New firefighters on board at Merrimack fire and rescue department
Artificial smoke billowing from a fog machine in an empty town-owned building wrapped in below-zero temperatures initiated a rigorous series of training exercises for the newest of four probationary firefighters now on board at the Merrimack Fire and Rescue Department.
Newcomer Tyler Gaudette was formerly active with the Franconia and Lebanon Fire departments. Donald Cole was previously a full-time employee with the Hollis Fire Department. Nathan Landry was a member of fire companies in Littleton and Meredith. Each will train in Merrimack as a probationary firefighter for six months to a year.
They join another PFF already in service. Lenwood Brown, of Amherst, began working with the Merrimack Fire and Rescue Department in September. Each of the four sports an orange shield on his helmet. The identifier helps associates to know that the wearer is a new member of the team and one that might warrant encouragement or further instruction on various duties.
The three newest members, fully credentialed with certified firefighter II status, have replaced three recently retired professionals – Mark Akerstrom, David Joki and Bruce Cornelius – men with an accumulated tenure of service totalling some 82 years.
Assistant Chief Brian Borneman said during a training drill on Jan. 8, all four men have solid expertise in all phases of firefighting. Each has earned the designation of EMTI, signifying emergency medical technician intravenous, a credential that indicates proven skills at introducing intravenous lines and accessing patients needing intravenous fluids during emergency treatments at fire scenes or elsewhere and during the patients’ transport for further care at local hospitals.
Borneman, along with Assistant Chief Rich Pierson, Lt. Matt Duke and other personnel conducted the training session, one of the first of many designed to familiarize the probationary firefighters with the department’s equipment, techniques and personnel. An empty town-owned building near Baboosic Lake Road served as a setting in which the men displayed their skills.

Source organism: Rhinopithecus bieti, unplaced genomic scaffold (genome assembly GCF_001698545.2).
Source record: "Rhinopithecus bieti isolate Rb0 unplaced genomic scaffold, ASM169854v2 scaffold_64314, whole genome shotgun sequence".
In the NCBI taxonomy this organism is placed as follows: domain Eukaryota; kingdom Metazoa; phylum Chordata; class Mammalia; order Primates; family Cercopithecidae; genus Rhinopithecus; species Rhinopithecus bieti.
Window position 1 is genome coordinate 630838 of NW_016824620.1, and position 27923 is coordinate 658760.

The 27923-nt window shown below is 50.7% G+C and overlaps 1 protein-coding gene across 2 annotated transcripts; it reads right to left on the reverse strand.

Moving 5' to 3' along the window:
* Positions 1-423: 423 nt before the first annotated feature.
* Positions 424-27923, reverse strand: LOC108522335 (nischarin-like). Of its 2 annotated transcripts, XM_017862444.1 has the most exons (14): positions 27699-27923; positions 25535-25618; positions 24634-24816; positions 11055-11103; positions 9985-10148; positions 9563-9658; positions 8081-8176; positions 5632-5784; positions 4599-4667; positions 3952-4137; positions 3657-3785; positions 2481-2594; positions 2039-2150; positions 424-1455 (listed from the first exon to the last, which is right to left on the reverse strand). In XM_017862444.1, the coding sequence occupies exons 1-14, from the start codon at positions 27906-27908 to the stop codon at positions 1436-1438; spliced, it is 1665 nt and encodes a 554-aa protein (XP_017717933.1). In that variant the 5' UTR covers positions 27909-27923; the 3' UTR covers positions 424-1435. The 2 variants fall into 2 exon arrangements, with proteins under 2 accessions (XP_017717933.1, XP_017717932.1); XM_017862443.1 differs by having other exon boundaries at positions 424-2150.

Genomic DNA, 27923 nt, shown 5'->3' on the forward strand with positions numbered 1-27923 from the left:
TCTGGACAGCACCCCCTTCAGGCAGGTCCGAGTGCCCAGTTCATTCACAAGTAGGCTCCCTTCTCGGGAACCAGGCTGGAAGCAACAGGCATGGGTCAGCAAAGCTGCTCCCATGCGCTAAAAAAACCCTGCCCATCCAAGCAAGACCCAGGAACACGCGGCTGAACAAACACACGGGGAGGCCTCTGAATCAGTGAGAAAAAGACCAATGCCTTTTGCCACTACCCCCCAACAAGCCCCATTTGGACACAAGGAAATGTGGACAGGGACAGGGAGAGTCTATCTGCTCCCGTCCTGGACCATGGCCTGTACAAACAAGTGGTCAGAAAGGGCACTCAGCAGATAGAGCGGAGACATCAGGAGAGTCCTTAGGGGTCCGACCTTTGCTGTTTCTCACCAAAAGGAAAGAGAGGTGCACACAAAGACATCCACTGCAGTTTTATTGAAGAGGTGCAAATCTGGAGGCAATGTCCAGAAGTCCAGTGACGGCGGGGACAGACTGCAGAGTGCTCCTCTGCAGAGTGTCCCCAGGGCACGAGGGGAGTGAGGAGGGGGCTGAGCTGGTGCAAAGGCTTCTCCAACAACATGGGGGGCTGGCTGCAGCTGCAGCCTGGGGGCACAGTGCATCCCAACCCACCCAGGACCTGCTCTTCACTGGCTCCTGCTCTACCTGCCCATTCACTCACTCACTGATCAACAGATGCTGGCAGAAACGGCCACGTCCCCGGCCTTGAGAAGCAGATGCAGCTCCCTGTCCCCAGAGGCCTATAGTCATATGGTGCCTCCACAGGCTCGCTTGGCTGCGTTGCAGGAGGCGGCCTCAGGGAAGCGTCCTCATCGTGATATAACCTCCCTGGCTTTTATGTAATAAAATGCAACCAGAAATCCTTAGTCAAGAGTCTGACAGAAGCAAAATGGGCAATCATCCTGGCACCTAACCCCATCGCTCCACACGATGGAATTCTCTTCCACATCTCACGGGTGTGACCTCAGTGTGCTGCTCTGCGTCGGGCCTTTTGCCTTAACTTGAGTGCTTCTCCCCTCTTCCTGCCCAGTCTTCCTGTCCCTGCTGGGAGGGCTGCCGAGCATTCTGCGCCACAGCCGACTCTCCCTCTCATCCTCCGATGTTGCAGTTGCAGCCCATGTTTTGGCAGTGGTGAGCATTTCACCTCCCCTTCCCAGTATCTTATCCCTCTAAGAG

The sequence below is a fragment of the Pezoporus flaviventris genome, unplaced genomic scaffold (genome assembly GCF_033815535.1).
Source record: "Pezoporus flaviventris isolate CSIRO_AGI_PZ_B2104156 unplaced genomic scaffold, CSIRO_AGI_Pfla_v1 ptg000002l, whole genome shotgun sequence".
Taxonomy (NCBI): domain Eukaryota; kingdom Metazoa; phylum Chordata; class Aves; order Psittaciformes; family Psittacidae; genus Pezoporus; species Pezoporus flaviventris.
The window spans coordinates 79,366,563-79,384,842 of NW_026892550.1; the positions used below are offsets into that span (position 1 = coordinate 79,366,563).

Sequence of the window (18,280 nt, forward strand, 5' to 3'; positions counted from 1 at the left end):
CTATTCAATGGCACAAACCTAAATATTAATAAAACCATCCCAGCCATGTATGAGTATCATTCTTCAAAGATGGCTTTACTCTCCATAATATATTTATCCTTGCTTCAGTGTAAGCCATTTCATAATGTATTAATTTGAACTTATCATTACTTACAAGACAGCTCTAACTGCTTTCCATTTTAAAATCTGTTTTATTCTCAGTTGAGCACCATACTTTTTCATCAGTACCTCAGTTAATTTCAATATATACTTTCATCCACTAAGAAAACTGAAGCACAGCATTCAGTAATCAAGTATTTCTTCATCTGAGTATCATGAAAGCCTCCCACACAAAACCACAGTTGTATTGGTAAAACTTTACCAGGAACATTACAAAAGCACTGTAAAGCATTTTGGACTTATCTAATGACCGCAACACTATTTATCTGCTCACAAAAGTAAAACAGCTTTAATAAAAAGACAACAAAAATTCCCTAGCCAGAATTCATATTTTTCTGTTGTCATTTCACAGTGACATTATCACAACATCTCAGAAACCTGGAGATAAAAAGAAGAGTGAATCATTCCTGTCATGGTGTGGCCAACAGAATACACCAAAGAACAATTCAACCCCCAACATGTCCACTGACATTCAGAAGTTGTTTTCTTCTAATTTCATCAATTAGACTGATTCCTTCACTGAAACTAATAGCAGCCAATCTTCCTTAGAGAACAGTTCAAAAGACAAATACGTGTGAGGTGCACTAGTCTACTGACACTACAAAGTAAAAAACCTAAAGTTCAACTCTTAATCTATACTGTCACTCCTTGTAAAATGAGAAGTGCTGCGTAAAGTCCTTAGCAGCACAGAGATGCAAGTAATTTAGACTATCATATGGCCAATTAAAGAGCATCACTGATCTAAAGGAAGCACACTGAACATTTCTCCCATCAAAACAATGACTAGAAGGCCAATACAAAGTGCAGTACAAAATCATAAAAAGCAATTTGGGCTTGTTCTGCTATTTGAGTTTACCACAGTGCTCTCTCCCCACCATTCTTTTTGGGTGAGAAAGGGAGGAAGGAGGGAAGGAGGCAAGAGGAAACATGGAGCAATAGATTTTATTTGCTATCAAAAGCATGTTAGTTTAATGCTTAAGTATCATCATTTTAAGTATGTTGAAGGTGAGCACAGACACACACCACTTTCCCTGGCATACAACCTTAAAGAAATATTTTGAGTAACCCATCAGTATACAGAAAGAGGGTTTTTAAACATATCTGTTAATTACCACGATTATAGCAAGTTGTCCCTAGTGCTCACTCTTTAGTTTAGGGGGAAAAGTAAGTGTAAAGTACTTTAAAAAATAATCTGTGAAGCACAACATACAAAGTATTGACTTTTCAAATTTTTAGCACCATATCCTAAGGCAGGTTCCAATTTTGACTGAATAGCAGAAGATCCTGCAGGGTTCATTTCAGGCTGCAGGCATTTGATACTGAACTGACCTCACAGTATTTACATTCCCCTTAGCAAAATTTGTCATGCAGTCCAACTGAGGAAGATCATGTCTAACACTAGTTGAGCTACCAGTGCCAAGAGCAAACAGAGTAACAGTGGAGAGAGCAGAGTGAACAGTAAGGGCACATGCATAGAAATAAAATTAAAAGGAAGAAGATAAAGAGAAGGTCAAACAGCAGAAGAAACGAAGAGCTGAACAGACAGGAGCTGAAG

They suited up in protective fire gear, including respirators and face masks. Instructions from their superiors followed. A machine generating artificial smoke pumped a nearly opaque mist throughout the ranch-style structure, one with an ice encrusted roof and a basement without electric lighting. The signal was given to commence the drill. Borneman, Pierson and Duke noted the time the exercise began.
“Today is all skill work,” Borneman said. “They’ve come trained, so they are all ready to go on shift here. We’re making sure they’re all on the same page.”
The trio dragged from a fire truck an unwieldy fire hose that burped some trapped water from its nozzle. The men, preceded by Borneman, Pierson and Duke, headed down a flight of steps to the dark, dank basement. The new guys adjusted their grip to accommodate the hose’s bulk as they reached the lower level and maneuvered it around corners. Brown also completed a range of assignments.
Other skills, various search-and-rescue techniques, then were requested of the four. Later, some climbed ladders to the building’s slippery roof and used metal probes to gingerly test for places that in a genuine fire situation might be hot spots capable of causing the roof to collapse beneath them.
Earlier orientations included meetings in which they were welcomed by Fire Chief Mike Currier, Assistant chiefs Borneman and Pierson, along with fellow firefighters, local police and EMTs. The three newcomers were measured and fitted for uniforms. They were issued their firefighting gear and equipment. Meetings with staffers in the town’s Human Resources Department dispatched the mandatory paperwork.
Another stop on the training itinerary was a visit to area hospitals. The Merrimack Fire Department transports victims of fires, accidents and medical emergencies to four local hospitals – St. Joseph’s Hospital and Southern New Hampshire Medical Center, both in Nashua, and Elliot Hospital and Catholic Medical Center, both in Manchester. Each of the hospitals was toured by the men, who quickly learned the locations of entry doors, intake desks, emergency rooms, nursing stations and other portions of the buildings.
Borneman gave the men ample credit for their accomplishments in the building that so quickly filled with the clouds of artificial smoke, a vapor so dense it was impossible to see more than a few feet down any hallway. Borneman said the three men who recently retired will not be easily replaced but that the Fire and Rescue Department is one whose motion is constantly forward.
“The fire service keeps constantly moving forward,” Borneman said. “It’s always good to bring in new members. These new members are eager to get started. They all probably think they’ve made it, because they’re here full time, but they have a long time to go.”
He and Pierson eventually gave the go-ahead to cease training for the day. Pierson also was pleased. He said the men in the orange shields showed a range of skills that was solid and a willingness to continue learning.
“When you’re at a fire, you have to have confidence in those behind you,” Pierson said. “We go from calls for frozen pipes to motor vehicle accidents to medical calls.”
Borneman concurred and said there are always new things to master in a department that is constantly in a state of change. New technologies, new methods, improvements in search and rescue equipment, advances in medical treatments and other innovations make the years before retirement ones that he said pass at high speed.
“As soon as you think you’ve learned everything, it’s time to leave,” Borneman said.
For more information on the Merrimack Fire Department, visit www.merrimacknh.gov/fire.